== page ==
A short walk to Windmill Street and you’ll find Blacklock. This restaurant is in the basement and is built on the site of an old brothel! I first visited here when it had just opened and they only served chops pork, lamb or beef. They have now developed the menu and do a lot more specials. The meat is cooked on a large charcoal grill that is lit first thing in the morning; they also place heavy irons into the coals to get them red hot. When they cook the meat they place it onto the grill and then the iron directly on top, this creates a great sear and crust to the meat and cooks it in minutes. I would recommend ordering the sides. They put sweet potatoes in the coals at the end of the night then roast them the next day, delicious. The kale caesar salad and grilled baby gems are also winners. I also hear that Sunday lunch is amazing and customers are queuing out the door.
Now my last stop on the street food walk is a bit of a trek but along the way we can pass Kingly Court, which has loads of different restaurants. Kingly Court is hidden away in between Carnaby Street and Regent Street. There are loads of good places to eat here, Pizza Pilgrims, Rum Kitchen, Senor Ceviche, Dirty Bones and many more. I would recommend trying Island Poke and JinJuu. Island Poke sells bowls of traditional Hawaiian raw fish and rice that you can build yourself choosing your own dressing and toppings. If you like sushi you will love this. JinJuu is a great Korean restaurant that is owned by Judy Joo, who is famous for being on Iron Chef in the US. I love the bibimbap in here served in large stone bowl with a crispy fried egg on top. Don’t miss the Korean fried chicken; it is one of the best you will ever taste.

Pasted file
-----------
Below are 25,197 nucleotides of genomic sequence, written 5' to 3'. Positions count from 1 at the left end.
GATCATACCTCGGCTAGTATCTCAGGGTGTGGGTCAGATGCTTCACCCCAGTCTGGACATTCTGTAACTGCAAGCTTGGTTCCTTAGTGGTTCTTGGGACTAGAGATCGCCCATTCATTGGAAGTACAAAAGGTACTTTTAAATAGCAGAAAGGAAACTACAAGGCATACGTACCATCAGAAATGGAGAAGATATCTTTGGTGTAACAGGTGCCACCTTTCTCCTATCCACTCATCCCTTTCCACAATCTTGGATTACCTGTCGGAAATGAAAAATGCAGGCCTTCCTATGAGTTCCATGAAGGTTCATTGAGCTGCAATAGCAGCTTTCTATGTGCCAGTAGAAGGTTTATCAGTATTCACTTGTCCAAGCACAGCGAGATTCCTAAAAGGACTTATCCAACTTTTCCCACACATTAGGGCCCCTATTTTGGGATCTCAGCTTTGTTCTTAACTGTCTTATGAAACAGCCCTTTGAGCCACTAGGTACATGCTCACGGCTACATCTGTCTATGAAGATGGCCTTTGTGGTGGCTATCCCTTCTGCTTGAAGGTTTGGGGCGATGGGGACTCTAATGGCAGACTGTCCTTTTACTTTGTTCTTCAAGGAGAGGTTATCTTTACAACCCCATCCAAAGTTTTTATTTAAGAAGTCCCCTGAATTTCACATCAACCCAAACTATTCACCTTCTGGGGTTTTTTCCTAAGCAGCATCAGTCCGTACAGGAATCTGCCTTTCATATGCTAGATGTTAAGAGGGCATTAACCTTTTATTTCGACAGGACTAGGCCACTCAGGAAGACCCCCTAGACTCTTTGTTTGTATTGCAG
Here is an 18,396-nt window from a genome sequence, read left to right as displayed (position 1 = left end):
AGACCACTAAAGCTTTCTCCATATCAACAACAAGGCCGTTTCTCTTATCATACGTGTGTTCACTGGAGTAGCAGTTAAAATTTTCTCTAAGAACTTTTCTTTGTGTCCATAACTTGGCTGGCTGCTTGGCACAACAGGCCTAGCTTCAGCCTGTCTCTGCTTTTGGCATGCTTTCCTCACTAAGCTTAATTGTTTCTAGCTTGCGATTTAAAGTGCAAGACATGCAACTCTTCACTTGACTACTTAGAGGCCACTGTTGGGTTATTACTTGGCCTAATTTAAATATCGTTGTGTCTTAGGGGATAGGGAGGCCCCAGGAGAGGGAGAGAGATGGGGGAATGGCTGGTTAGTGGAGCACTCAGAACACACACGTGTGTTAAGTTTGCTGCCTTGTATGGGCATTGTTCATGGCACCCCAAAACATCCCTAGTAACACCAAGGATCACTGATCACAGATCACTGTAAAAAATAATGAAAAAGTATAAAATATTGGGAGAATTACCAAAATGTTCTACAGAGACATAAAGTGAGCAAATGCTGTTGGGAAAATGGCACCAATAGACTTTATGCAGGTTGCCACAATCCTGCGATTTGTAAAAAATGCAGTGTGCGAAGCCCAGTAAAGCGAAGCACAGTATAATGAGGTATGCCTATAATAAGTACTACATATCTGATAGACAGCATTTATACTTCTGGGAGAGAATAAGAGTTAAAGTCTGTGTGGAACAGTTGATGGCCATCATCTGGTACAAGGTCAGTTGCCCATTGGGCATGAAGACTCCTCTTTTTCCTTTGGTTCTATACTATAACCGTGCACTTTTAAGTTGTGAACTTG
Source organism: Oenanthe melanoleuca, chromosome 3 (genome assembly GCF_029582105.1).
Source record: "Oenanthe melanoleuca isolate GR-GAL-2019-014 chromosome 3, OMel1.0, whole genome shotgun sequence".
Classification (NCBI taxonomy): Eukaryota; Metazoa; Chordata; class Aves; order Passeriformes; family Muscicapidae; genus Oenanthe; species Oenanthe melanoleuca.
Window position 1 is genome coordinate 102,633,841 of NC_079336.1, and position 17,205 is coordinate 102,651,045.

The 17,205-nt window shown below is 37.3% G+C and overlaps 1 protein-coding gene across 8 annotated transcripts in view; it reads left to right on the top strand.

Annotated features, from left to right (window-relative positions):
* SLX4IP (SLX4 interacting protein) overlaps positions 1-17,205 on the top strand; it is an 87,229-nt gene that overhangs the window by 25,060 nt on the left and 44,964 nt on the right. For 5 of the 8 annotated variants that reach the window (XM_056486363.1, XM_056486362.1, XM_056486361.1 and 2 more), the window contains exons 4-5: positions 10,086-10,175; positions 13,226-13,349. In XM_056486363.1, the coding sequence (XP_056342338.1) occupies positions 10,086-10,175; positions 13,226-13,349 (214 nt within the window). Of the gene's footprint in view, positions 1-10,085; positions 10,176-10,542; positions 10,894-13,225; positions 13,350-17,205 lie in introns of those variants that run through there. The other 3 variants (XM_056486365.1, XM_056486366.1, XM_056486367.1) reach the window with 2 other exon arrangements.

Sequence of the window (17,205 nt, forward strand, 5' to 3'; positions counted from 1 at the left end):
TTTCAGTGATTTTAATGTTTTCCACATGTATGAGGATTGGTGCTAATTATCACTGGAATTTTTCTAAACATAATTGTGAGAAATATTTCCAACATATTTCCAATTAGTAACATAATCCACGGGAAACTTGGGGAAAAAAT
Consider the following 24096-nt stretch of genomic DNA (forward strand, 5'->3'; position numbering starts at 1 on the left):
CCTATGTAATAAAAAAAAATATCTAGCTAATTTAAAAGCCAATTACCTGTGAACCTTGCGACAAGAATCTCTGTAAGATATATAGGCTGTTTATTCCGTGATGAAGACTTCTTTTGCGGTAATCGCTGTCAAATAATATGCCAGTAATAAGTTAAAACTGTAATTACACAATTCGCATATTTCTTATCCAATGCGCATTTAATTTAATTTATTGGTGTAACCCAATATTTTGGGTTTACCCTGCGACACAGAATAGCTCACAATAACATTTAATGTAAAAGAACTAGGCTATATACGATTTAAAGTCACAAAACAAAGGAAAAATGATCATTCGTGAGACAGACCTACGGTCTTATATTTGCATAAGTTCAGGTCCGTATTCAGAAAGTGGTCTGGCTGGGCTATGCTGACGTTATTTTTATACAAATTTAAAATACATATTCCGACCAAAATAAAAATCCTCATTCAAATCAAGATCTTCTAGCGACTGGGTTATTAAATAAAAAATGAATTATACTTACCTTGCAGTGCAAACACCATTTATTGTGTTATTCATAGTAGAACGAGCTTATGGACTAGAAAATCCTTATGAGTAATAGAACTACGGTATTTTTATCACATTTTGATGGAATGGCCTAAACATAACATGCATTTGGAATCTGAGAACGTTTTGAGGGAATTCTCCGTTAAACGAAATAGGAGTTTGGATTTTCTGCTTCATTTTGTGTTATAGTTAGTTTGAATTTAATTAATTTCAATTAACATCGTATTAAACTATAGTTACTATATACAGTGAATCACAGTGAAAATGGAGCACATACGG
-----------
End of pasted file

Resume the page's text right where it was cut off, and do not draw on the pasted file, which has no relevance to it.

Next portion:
My final stop on my street food walk is not a restaurant but a bar; take a long walk up to Park Lane to the Dorchester Hotel. I know this is a bit extravagant but I love sitting in the promenade bar with a drink in my hand listening to the piano player entertaining everyone having afternoon tea and watching the world go by. The Dorchester is such a beautiful hotel and full of very rich people, but I just love the extravagance and atmosphere. I know this is a long way from the starting point of the street walk, but it is well worth it.